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CLOSE THIS BOOKTriticale: Promising Addition to the World's Cereal Grains (BOSTID, 1989, 95 p.)
VIEW THE DOCUMENT(introduction...)
VIEW THE DOCUMENTAcknowledgements
VIEW THE DOCUMENT3 Triticale Today
VIEW THE DOCUMENT4 Limitations and Uncertainties
VIEW THE DOCUMENT5 Breeding Triticale
VIEW THE DOCUMENT6 Food and Feed Uses
VIEW THE DOCUMENT7 Experiences Around the World
VIEW THE DOCUMENTAdvisory Committee on Technology Innovation
VIEW THE DOCUMENTBoard On Science And Technology For International Development

7 Experiences Around the World

. . . [T]here are some 230 million rural households in Africa, Asia, and Latin America that have been bypassed by the green revolution- men and women living on marginal land not appropriate for growing wheat or rice and without access to money for the special inputs necessary for green-revolution farming. This group of nearly 1.4 billion people in the Third World holds the key to future increases in world food production.


Beyond the Green Revolution

Earlier chapters have briefly noted some examples of triticale cultivation. These and other experiences around the world are presented here in more detail. This sampling contains only some of the important cases known to the writers when this report was prepared and is not meant to be encyclopedie or definitive.


(1) Information on triticale in the United States is given in Appendix A.


As previously stated, Canadian scientists were the first to convert what was largely a biological oddity into a practical crop. In 1954, at the University of Manitoba, plant breeders L.H. Shebeski and B.C. Jenkins began selecting hexaploid triticales that were light-insensitive, early maturing, and resistant to diseases (particularly stem rust). Dwarf and semi-dwarf wheat lines were used as a source of stronger straw. This brought marked agronomic improvements to the crop.

At the same time, feed-quality evaluations proved that triticale grain was suitable for use in cattle, sheep, and poultry rations, and it was this combination of plant breeding and grain-quality evaluation that established, once and for all, that triticale could be a commercial reality, not just a genetic aberration of purely academic interest.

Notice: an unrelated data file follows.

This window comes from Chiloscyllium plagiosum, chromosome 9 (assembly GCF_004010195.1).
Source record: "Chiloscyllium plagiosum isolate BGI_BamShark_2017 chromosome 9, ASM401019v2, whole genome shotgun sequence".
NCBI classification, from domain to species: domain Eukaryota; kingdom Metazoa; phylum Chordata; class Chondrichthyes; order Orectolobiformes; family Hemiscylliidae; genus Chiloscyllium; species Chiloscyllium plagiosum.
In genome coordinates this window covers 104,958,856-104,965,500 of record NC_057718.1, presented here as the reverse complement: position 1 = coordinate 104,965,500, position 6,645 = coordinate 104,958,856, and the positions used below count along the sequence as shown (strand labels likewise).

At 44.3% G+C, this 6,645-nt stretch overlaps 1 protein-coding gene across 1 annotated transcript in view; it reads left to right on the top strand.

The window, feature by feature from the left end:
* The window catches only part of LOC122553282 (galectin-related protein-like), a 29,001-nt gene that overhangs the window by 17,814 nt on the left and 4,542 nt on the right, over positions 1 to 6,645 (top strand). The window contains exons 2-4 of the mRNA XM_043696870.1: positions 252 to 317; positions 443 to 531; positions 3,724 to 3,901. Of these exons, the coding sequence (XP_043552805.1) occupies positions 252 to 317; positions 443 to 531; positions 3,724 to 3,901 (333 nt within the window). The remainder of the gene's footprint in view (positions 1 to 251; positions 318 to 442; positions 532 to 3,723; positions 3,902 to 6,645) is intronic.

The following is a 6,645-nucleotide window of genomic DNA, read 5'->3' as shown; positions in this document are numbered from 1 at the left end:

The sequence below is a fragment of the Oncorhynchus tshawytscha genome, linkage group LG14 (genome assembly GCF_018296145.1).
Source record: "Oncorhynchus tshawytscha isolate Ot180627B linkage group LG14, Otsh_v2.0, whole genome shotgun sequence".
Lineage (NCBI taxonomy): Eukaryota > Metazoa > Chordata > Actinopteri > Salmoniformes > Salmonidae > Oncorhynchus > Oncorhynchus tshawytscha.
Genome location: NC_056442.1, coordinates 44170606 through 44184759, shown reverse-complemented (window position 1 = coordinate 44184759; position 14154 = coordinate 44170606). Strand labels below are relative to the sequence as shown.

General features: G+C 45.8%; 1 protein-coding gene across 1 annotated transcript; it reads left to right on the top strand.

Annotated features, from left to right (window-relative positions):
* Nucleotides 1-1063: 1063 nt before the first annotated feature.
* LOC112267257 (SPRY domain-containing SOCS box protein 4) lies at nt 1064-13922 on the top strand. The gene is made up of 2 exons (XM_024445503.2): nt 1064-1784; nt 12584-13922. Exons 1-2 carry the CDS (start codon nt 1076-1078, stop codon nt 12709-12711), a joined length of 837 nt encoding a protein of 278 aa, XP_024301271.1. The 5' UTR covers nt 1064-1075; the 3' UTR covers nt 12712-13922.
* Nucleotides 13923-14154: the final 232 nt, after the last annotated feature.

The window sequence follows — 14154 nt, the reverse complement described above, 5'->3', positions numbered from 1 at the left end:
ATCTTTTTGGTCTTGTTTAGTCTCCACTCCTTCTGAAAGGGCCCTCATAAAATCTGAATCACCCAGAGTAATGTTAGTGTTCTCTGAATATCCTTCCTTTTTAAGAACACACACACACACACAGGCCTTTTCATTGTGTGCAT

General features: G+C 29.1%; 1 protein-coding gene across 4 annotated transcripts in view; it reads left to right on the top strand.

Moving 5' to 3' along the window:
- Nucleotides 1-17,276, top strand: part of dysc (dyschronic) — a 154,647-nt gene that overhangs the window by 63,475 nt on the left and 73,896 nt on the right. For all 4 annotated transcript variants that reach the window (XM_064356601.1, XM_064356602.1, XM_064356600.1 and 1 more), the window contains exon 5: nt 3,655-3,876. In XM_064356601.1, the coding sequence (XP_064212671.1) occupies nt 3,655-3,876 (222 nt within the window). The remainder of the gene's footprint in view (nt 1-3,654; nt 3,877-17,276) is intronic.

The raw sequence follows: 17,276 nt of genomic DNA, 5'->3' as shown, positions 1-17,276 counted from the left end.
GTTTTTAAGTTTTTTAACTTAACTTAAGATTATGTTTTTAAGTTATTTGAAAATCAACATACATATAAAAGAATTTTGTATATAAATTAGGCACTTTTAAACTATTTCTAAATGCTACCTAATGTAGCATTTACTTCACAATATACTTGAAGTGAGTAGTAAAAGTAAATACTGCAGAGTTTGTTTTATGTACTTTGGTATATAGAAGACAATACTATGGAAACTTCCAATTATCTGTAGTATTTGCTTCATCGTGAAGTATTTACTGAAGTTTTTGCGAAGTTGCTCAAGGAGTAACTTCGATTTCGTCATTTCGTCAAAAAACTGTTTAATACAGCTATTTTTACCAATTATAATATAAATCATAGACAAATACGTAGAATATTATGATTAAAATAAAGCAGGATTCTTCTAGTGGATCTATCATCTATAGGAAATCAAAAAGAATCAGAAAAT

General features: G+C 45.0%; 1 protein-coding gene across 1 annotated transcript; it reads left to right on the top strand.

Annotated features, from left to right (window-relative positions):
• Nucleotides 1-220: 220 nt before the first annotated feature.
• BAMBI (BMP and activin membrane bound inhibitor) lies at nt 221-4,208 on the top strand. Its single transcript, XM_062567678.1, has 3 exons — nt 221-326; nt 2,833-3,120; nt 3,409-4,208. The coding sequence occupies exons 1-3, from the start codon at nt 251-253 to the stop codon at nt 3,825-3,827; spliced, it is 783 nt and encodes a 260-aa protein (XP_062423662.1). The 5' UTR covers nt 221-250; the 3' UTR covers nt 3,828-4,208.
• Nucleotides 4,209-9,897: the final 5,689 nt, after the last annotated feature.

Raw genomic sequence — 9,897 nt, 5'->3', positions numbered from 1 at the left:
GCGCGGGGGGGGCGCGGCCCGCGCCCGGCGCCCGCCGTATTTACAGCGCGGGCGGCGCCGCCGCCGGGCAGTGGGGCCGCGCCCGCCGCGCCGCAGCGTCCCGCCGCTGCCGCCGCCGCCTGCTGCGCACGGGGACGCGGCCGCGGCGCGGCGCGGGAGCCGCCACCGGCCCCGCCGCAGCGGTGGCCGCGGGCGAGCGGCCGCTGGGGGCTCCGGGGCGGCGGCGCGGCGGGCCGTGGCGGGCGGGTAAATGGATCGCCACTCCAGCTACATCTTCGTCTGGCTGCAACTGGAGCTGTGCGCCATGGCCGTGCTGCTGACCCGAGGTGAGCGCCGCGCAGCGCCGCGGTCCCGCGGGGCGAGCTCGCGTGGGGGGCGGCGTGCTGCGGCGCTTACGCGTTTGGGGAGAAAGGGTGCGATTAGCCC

In 1969, the Manitoba researchers released Rosner, the cultivar that established triticale as a farm crop in Canada. Results from feeding trials, distilling and brewing tests, and experimental manufacture of breakfast cereals indicated that it had considerable potential. Rosner and another variety called "Welsh" came to be grown on up to 10,000 hectares annually. Both, however, suffered from shriveled seed, premature sprouting, and erratic yields.

In subsequent years, sizable triticale breeding programs were continued in Manitoba as well as in Saskatchewan and Quebec. Smaller ones were maintained in Alberta, Ontario, and Prince Edward Island. Yields were raised dramatically; however, all the varieties produced had problems as grain crops, including low fertility and ergot infection.

As a result, many people concluded that triticale was an impossible dream. Therefore, interest in the crop as a cereal grain for Canada declined. Only minor production now exists. In 1986, for instance, insufficient triticale grain was available for milling. Sad to say, the University of Manitoba program that initiated almost all of today's worldwide triticale developments was discontinued in 1985 when its funds were cut off. Currently, Canada's biggest triticale research program is at Lacombe, Alberta; a small program also continues at the University of Guelph in Ontario.

Despite the drop in official interest, Canadian farmers still grow triticale for silage because it can be harvested before or after other crops, thereby allowing the farmers to use their time and machinery more efficiently. The variety called "Carmen" now occupies 95 percent of the triticale fields in Western Canada.